[0078] Once the packets received from the network device 20 have been divided into sub-streams, the sub-streams may be wirelessly transmitted to the network interface 26. It should be understood that the process of receiving packets, altering the packets and transmitting the packets to the network interface 26 can be a continuous process. For example, as packets arrive at the access aggregator 24 from the network device 20, the packets may be assigned to a sub-stream, altered for transmission over the sub-stream and transmitted to the network interface 26. Although possible, it is not necessary that the access aggregator 24 receive all the packets for the data session before splitting them into sub-streams, altering the sub-streams and transmitting the sub-streams to the network interface 26.

[0079]FIG. 7 is a flowchart of an exemplary process for transmitting a sub-stream to the network interface 26. This process may be used, for example, as Step 204 of FIG. 5. With reference to FIG. 7, at Step 300 each wireless device connected to a transmission interface may establish a connection with the network interface 26. For example, the wireless device may establish a TCP/IP session with the network interface 26, and the wireless device may identify itself using an IP address. This IP address may differ from the IP address of the network device 20. Similarly, the network interface 26 may use an IP address for the TCP/IP session with the wireless device, and this address may differ from the IP address of the remote device.

[0080] Then, at Step 302, the wireless device may receive a packet from the access aggregator 24 for transmission to the network interface 26. The packet, however, may identify the network device 20 as the source of the packet, such as by using the IP address of the network device 20 in the source address field 170 of the IP packet header 150. Additionally, the packet may identify the remote device 40 as the destination of the packet by using the IP address of the remote device 40 in the destination address field 172 of the IP packet header 150. In order to transmit the packet from the wireless device to the network interface 26, the wireless device may alter the packet, shown at Step 304.

[0081] In one exemplary embodiment of altering the packet, the wireless device may encapsulate the IP packet received from the access aggregator 24 into an encapsulating IP packet. For example, the packet received from the access aggregator 24 may be placed in the data portion of an encapsulating IP packet. The header information of the encapsulating IP packet can be set to reflect the TCP/IP session between the wireless device and the network interface 26. For example, encapsulating IP packet may identify the wireless device as the source of the packet, and it may identify the network interface as the destination of the encapsulating packet. This can be done by setting the source and destination address fields of the encapsulating IP packet header to reflect the IP addresses of the wireless device and the network interface 26.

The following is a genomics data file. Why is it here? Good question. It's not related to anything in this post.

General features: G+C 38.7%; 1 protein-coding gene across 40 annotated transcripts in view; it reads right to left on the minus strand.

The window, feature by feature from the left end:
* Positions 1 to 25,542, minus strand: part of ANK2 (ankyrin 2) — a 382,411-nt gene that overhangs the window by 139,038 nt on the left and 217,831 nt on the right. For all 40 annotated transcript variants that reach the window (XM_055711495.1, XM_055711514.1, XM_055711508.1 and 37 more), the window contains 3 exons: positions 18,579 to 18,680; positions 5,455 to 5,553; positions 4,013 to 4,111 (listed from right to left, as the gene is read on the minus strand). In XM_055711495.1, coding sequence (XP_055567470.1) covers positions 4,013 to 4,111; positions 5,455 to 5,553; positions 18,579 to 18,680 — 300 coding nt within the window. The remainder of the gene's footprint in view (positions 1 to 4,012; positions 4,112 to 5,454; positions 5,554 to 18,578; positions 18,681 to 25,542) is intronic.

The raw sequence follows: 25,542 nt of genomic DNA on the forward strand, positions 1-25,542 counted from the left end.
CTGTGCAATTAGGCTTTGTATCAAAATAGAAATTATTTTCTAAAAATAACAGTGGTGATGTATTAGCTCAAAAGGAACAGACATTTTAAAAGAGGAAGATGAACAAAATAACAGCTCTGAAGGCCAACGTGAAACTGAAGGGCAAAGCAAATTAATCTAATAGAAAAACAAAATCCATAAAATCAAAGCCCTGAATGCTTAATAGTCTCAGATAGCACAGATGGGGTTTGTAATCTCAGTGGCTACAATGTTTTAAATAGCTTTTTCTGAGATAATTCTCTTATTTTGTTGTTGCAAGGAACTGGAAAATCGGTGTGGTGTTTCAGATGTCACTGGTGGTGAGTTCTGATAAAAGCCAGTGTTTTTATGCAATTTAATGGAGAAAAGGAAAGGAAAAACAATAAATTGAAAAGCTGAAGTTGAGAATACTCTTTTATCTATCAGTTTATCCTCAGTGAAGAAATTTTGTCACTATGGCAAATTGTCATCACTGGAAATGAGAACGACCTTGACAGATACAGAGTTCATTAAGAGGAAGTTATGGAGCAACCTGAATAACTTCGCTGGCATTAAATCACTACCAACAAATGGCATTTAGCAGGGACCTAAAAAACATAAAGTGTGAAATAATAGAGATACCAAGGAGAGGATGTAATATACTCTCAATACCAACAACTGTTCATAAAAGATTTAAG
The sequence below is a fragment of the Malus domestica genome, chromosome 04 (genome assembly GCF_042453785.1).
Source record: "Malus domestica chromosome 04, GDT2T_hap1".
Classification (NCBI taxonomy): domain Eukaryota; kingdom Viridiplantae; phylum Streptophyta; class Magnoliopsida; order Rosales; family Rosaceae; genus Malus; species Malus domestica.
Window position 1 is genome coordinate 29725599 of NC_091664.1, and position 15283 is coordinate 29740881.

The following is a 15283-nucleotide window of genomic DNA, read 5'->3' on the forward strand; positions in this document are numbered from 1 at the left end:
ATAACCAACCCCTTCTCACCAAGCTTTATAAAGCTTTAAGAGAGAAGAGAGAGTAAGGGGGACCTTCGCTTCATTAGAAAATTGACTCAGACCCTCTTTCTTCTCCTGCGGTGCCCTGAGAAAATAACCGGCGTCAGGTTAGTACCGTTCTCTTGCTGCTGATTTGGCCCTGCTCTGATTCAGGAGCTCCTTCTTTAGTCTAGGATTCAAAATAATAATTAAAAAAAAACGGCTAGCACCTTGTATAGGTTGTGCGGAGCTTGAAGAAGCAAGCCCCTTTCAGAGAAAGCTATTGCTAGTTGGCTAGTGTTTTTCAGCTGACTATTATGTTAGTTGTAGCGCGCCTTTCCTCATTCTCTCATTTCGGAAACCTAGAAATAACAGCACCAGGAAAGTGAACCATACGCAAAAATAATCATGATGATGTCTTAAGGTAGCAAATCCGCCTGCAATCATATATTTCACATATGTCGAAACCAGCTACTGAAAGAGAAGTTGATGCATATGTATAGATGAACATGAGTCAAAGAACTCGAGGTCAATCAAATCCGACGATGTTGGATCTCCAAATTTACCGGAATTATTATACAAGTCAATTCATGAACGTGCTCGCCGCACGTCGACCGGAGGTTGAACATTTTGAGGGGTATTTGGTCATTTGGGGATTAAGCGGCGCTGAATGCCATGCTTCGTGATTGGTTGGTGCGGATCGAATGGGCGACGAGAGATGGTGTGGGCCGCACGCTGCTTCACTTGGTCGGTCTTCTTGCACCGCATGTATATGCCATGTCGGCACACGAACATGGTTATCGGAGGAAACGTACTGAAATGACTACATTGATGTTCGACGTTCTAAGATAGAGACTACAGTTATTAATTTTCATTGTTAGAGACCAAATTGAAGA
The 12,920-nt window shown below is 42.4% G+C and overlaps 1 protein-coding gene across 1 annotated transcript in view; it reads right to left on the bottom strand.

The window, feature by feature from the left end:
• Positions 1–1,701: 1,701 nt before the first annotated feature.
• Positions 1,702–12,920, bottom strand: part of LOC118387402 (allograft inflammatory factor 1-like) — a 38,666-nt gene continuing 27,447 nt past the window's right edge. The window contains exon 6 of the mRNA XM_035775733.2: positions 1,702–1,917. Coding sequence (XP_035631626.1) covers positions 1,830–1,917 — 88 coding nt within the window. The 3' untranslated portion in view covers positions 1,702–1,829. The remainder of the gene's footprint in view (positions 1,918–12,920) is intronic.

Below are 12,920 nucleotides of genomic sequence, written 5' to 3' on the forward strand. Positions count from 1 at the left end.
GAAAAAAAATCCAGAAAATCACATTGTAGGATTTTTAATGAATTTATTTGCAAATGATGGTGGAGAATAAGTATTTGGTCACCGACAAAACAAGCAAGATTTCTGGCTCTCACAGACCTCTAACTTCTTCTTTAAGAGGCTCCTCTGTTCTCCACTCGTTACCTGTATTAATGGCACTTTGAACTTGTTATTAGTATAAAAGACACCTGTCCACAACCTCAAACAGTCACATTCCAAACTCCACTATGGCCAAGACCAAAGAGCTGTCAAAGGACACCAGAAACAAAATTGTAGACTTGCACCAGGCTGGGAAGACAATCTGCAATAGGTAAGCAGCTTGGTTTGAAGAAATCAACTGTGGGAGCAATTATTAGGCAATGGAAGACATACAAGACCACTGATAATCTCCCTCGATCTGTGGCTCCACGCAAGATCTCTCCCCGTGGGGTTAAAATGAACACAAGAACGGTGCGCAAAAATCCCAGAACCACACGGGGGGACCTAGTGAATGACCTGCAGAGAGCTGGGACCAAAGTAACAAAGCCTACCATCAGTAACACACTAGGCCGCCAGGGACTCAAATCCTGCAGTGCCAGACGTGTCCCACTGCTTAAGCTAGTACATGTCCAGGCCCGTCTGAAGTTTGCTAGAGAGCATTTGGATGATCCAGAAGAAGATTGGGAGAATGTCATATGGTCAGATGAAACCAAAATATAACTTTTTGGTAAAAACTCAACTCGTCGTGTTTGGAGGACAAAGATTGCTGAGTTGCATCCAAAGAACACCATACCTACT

[0082] In another exemplary embodiment for altering the packet, the wireless device may alter the packet for communication over the TCP/IP session between the wireless device and the network interface 26 by changing the source IP address of the packet to indicate the wireless device as the packet's source. For example, it may be change the source address field 170 of the IP packet header 150 to include the IP address of the wireless device. Similarly, the wireless device may change the destination address field 172 of the IP packet header to include the IP address of the network interface 26.

[0083] Other variations of altering the packets are also possible. In one alternative embodiment, the wireless device may further alter the packet in order to provide encryption or other services. In yet another embodiment, all or part of the alterations may be performed by the access aggregator 24. For example, the access aggregator may change the source and destination IP address of the packet before sending the packet to the wireless device. In another example, the access aggregator 24 may encapsulate the packet before sending it to one of the wireless devices. Other variations are also possible, and these may also be used.

[0084] Then, at Step 306, the packet may be transmitted to the network interface 26. The network interface 26 can receive packets transmitted from the wireless devices connected to the access aggregator 24, and the network interface 26 may communicate with the different wireless devices over respective TCP/IP sessions. Once received by the network interface 26, the packets may be reconstructed to form the original packet stream.

[0085]FIG. 8 is a flowchart of an exemplary process that may be used to reconstruct the sub-streams received from wireless devices when the sub-streams carry encapsulated packets. The process depicted in FIG. 8 may be used, for example, as Step 206 of FIG. 5. At Step 350, the network interface 26 receives packets transmitted from the access aggregator 24. Then, at Step 352, the network interface 26 unencapsulates the packets received from the access aggregator 24. While the packets received by the network interface 26 may identify IP addresses used by the respective wireless devices, the encapsulated packets may reflect the IP addresses of the network device 20 and the remote device 40. By retrieving the encapsulated packets, the network interface 26 can reconstruct the sub-streams to reform the original data. As previously discussed, the network interface 26 may continuously receive and unencapsulate packets received from the access aggregator 24. Additionally, the network interface 26 may forward the unencapsulated packets to the network device 40 in many different orders, such as the order the packets were received by the network interface 26.